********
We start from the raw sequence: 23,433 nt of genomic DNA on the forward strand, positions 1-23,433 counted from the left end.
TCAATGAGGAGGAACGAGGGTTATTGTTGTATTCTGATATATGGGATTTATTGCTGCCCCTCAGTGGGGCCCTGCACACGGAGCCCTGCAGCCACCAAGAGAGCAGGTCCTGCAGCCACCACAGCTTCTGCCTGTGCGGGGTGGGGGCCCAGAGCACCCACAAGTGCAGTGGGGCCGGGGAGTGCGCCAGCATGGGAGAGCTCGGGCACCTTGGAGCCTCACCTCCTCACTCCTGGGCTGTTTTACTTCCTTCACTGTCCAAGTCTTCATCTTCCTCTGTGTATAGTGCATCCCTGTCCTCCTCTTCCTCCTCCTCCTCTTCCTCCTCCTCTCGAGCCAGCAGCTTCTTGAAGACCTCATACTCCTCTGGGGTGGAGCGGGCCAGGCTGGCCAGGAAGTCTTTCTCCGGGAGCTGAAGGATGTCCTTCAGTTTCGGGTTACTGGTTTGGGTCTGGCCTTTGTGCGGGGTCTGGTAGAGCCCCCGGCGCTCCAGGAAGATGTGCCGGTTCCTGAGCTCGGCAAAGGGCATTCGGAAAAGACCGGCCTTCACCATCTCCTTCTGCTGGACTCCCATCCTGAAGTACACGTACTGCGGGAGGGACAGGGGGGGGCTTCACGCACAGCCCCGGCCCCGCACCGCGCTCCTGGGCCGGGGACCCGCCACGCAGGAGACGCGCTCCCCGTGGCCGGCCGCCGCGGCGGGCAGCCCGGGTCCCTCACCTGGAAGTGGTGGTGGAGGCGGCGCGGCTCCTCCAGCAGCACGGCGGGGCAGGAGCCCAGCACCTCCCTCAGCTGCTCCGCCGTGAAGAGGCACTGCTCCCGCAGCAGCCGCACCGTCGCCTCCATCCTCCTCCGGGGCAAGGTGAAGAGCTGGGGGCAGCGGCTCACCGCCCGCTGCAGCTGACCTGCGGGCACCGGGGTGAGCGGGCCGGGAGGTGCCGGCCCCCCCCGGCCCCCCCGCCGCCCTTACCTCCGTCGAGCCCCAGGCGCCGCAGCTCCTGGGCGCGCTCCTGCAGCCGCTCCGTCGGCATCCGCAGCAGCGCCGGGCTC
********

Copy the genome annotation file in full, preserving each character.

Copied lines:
We start from the raw sequence: 23,433 nt of genomic DNA on the forward strand, positions 1-23,433 counted from the left end.
TCAATGAGGAGGAACGAGGGTTATTGTTGTATTCTGATATATGGGATTTATTGCTGCCCCTCAGTGGGGCCCTGCACACGGAGCCCTGCAGCCACCAAGAGAGCAGGTCCTGCAGCCACCACAGCTTCTGCCTGTGCGGGGTGGGGGCCCAGAGCACCCACAAGTGCAGTGGGGCCGGGGAGTGCGCCAGCATGGGAGAGCTCGGGCACCTTGGAGCCTCACCTCCTCACTCCTGGGCTGTTTTACTTCCTTCACTGTCCAAGTCTTCATCTTCCTCTGTGTATAGTGCATCCCTGTCCTCCTCTTCCTCCTCCTCCTCTTCCTCCTCCTCTCGAGCCAGCAGCTTCTTGAAGACCTCATACTCCTCTGGGGTGGAGCGGGCCAGGCTGGCCAGGAAGTCTTTCTCCGGGAGCTGAAGGATGTCCTTCAGTTTCGGGTTACTGGTTTGGGTCTGGCCTTTGTGCGGGGTCTGGTAGAGCCCCCGGCGCTCCAGGAAGATGTGCCGGTTCCTGAGCTCGGCAAAGGGCATTCGGAAAAGACCGGCCTTCACCATCTCCTTCTGCTGGACTCCCATCCTGAAGTACACGTACTGCGGGAGGGACAGGGGGGGGCTTCACGCACAGCCCCGGCCCCGCACCGCGCTCCTGGGCCGGGGACCCGCCACGCAGGAGACGCGCTCCCCGTGGCCGGCCGCCGCGGCGGGCAGCCCGGGTCCCTCACCTGGAAGTGGTGGTGGAGGCGGCGCGGCTCCTCCAGCAGCACGGCGGGGCAGGAGCCCAGCACCTCCCTCAGCTGCTCCGCCGTGAAGAGGCACTGCTCCCGCAGCAGCCGCACCGTCGCCTCCATCCTCCTCCGGGGCAAGGTGAAGAGCTGGGGGCAGCGGCTCACCGCCCGCTGCAGCTGACCTGCGGGCACCGGGGTGAGCGGGCCGGGAGGTGCCGGCCCCCCCCGGCCCCCCCGCCGCCCTTACCTCCGTCGAGCCCCAGGCGCCGCAGCTCCTGGGCGCGCTCCTGCAGCCGCTCCGTCGGCATCCGCAGCAGCGCCGGGCTC